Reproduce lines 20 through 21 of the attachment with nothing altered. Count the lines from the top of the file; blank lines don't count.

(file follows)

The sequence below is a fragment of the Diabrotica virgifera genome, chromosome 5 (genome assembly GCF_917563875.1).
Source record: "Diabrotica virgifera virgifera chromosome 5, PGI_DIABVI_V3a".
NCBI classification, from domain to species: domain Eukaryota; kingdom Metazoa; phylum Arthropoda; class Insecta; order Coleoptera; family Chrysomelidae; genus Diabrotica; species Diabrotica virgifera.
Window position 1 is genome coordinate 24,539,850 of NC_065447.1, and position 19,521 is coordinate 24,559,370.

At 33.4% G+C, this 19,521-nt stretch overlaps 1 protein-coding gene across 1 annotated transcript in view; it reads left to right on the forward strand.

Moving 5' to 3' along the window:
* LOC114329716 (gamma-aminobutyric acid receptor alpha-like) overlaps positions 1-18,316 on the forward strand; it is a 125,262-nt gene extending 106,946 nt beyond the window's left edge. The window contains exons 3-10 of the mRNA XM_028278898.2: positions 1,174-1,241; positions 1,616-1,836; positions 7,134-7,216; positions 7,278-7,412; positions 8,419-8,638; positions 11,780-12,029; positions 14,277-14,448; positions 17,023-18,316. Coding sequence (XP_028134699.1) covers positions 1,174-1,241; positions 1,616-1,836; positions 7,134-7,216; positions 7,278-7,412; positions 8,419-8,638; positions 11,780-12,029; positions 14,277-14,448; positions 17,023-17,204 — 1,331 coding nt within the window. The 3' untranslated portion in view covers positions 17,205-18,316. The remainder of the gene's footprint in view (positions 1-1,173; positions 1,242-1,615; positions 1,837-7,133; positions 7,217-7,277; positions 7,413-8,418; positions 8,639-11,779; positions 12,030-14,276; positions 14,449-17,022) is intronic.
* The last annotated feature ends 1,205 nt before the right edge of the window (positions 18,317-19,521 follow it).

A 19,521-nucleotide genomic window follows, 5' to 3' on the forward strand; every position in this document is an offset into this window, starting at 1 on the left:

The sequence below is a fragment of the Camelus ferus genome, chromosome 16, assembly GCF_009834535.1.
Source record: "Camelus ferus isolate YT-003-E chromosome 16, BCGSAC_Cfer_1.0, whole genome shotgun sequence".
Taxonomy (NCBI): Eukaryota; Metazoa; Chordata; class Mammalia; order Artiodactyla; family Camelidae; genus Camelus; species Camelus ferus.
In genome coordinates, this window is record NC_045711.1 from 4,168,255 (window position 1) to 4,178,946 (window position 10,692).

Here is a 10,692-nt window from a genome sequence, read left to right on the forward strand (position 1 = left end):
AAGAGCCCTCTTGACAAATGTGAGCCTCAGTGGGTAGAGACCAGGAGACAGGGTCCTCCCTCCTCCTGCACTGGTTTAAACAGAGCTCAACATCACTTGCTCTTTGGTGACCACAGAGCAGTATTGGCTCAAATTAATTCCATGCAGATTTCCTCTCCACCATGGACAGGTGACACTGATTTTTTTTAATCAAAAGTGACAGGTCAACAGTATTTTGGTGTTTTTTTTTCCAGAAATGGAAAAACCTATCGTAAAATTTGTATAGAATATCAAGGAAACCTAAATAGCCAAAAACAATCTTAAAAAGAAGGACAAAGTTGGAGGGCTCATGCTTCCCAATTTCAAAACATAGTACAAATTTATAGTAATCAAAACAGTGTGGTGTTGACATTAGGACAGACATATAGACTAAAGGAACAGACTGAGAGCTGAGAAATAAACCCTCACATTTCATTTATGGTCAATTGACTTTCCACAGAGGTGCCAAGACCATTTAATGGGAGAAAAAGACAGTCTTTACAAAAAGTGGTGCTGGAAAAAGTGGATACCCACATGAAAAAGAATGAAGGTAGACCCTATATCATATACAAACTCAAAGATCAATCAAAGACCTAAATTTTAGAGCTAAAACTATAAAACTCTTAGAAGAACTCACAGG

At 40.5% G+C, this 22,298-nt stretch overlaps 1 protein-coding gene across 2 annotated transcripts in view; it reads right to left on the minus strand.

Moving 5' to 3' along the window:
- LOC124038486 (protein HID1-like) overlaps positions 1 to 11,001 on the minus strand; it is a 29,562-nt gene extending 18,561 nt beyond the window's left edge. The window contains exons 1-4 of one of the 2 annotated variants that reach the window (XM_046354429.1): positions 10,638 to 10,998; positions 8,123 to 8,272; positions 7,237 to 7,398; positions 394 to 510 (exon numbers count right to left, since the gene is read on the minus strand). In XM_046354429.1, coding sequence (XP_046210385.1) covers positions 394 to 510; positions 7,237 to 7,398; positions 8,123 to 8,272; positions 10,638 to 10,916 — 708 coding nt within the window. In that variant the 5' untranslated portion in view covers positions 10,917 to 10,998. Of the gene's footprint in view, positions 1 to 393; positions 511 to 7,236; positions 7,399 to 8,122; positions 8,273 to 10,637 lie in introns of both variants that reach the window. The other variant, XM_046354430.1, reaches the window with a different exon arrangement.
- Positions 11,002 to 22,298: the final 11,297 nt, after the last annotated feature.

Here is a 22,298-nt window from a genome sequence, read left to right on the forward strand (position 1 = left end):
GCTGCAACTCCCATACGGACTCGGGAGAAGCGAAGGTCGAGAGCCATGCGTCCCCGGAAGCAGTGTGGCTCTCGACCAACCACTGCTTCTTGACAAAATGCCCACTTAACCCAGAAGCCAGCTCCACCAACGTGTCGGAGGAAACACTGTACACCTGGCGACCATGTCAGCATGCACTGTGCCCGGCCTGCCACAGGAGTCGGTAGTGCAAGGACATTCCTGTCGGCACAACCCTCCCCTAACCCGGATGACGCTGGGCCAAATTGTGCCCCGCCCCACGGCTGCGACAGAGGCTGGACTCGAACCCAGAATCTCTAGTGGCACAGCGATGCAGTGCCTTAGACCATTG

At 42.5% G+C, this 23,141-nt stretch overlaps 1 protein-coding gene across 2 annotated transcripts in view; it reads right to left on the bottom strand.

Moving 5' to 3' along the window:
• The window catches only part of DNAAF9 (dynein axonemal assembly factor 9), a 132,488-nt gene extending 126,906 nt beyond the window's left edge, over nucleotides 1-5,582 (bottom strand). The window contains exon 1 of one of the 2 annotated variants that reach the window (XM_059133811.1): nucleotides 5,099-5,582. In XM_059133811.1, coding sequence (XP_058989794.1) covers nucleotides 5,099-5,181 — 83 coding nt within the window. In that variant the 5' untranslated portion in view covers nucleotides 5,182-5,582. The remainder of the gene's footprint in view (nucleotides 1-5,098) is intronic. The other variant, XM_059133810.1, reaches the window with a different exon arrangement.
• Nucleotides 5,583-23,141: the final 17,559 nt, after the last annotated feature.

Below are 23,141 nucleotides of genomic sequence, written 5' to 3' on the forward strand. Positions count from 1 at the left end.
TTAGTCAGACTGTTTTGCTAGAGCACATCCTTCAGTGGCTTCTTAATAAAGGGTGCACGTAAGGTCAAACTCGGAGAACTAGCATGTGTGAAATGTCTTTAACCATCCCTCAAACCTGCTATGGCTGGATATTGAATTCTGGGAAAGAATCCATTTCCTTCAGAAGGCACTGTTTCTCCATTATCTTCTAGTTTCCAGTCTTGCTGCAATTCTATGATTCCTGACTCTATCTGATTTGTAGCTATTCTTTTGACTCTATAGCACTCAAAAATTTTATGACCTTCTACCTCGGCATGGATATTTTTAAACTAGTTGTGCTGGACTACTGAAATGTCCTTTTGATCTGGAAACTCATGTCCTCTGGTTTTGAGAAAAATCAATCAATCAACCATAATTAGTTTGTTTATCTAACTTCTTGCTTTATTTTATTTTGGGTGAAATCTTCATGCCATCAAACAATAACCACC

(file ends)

Here is a 22,298-nt window from a genome sequence, read left to right on the forward strand (position 1 = left end):
GCTGCAACTCCCATACGGACTCGGGAGAAGCGAAGGTCGAGAGCCATGCGTCCCCGGAAGCAGTGTGGCTCTCGACCAACCACTGCTTCTTGACAAAATGCCCACTTAACCCAGAAGCCAGCTCCACCAACGTGTCGGAGGAAACACTGTACACCTGGCGACCATGTCAGCATGCACTGTGCCCGGCCTGCCACAGGAGTCGGTAGTGCAAGGACATTCCTGTCGGCACAACCCTCCCCTAACCCGGATGACGCTGGGCCAAATTGTGCCCCGCCCCACGGCTGCGACAGAGGCTGGACTCGAACCCAGAATCTCTAGTGGCACAGCGATGCAGTGCCTTAGACCATTG